Madeline Argy Emma Chamberlain

Madeline Argy to Emma Chamberlain: Inside TikTok’s problem with sleepy girl influencers

My bed rotting could never be this aesthetic


Cars piled with rubbish and days under crusty sheets: Madeline Argy and Emma Chamberlain have long been many girlies comfort influencers. They love bed-rotting. They can’t handle the demands of life. But the tide could be turning on this sleepy girl aesthetic.

Maddie recently joined Alex Cooper’s production company The Unwell Network. To promote the collaboration, she posted photos of her in a hoody and face mask, lounging in bed, peering gloomily into the mirror: “i am @unwell,” she wrote. And TikTok had a problem with it.

“The more and more these Emma Chamberlain 2.0, mentally unwell, sad girl, sleepy girl archetype influencers pop up, become successful, and then create podcasts, products and brands of this character, the more I urge young girls that are fans consuming this media to have discernment that this is a brand,” said commentary TikToker Mayi to 405k likes of agreement.

“Her room. She supposedly lives in the same room, same car – it’s a tip. That’s her brand. That might not work out as well for you if you’re not going to get paid to post pictures of your messy room in the same way she is. It’s brilliant to take comfort in these pieces of media but maybe not to surround yourself with solely depictions of this because it might not be the healthiest,” she said.

“This is marketing. [Maddie] has access to resources that mean a lot of these things that she’s showing you could go [away] just like that. She’s taking pictures of them and getting paid from the engagement from that.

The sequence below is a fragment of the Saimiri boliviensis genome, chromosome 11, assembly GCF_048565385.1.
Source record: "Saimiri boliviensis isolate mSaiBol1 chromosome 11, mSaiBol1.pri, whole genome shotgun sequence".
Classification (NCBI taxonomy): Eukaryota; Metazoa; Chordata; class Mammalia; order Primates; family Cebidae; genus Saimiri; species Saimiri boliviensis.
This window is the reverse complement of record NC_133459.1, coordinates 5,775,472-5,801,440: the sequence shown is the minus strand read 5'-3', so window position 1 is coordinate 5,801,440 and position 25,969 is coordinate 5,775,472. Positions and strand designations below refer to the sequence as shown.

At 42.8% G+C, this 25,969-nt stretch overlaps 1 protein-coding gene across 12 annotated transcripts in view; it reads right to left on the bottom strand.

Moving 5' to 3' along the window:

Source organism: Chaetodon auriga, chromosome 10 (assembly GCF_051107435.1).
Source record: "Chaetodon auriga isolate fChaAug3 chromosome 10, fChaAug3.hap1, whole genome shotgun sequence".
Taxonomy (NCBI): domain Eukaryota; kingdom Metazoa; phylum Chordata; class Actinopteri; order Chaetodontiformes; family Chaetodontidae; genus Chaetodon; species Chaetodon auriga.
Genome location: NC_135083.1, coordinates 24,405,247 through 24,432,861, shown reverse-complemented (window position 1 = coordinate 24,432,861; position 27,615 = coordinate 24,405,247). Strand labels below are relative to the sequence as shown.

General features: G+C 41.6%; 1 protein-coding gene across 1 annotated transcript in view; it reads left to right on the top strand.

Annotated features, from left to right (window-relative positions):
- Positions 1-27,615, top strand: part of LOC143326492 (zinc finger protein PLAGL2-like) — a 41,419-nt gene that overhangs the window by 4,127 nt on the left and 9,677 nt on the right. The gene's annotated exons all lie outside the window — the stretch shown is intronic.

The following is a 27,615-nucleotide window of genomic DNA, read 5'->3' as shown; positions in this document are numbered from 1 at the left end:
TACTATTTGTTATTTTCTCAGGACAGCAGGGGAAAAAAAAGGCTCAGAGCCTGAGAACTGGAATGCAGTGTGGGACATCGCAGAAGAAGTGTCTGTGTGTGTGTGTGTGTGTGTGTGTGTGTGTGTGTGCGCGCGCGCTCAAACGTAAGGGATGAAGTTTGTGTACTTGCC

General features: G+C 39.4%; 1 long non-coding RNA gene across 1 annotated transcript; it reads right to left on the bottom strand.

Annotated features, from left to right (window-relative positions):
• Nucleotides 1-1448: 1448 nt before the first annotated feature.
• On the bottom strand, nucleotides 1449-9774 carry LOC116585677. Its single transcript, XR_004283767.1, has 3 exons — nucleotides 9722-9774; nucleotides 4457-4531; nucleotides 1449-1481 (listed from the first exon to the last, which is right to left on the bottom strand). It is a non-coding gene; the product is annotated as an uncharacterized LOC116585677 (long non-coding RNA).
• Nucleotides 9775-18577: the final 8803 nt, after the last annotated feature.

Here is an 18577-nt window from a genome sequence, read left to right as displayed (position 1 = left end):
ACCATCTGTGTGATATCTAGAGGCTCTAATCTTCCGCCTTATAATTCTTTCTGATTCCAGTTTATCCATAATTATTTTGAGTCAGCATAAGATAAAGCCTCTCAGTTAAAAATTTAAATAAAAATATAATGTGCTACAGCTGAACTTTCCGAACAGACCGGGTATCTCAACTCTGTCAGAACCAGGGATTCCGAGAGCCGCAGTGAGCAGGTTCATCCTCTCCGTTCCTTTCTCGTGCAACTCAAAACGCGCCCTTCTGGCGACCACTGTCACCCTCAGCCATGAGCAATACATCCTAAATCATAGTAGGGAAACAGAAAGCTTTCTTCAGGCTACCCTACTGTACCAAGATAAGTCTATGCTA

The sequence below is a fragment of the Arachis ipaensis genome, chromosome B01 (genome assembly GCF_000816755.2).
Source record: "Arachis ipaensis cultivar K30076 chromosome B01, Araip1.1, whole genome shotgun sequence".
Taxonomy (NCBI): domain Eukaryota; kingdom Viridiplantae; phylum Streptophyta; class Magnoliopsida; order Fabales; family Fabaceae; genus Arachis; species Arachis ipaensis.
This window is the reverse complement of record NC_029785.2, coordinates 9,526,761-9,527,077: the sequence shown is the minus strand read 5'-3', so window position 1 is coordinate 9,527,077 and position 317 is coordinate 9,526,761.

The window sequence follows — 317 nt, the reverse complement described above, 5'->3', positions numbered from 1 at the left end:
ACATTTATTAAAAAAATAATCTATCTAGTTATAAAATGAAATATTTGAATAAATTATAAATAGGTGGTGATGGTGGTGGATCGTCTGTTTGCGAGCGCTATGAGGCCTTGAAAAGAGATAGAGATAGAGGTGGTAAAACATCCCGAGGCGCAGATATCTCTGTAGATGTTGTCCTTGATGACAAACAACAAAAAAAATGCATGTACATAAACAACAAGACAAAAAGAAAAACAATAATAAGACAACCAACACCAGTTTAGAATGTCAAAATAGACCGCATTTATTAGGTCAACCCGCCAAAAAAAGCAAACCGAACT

“While it’s brilliant to perhaps feel empowered seeing somebody showing you the reality of life – we are all at some point going to struggle with mental health in some way or other – it’s not exactly all as authentic as it is literally marketed to be,” she concluded.

Most recently, on a photoshoot with The Face, set-dressers carefully placed meal deal wrappers and other pieces of rubbish throughout the car Maddie was driving to align with her messy girl reputation. She posted the efforts on TikTok and highlighted their ridiculousness. But we’ve reached a point where the snake is eating itself:

“Obviously her brand is being authentic but to a certain extend when she’s reached followers and is now selling products to people of this branding it can’t be authentic anymore,” pointed out Mayi.

Obviously, it’s nice to have relatable content on TikTok. And Maddie provides exactly that: She’s not okay all the time. She’s palpably chaotic, emotional, messy. She cries. She’s tired. But she’s now also in a position of privilege. “Money doesn’t buy happiness but it does buy resources and protection!! Most of her audience doesn’t have that safety net,” one user commented.

We’ve tried to be the clean girl, that girl, rebelled against the perfect aesthetic with rat girl summer and bed rotting winter— but now we’ve come full circle. The sleepy, sad, messy girl influencer definitely has a place online. But, as soon as brand deals get involved authenticity undeniably gets muddled with the performative. The mess gets messier.

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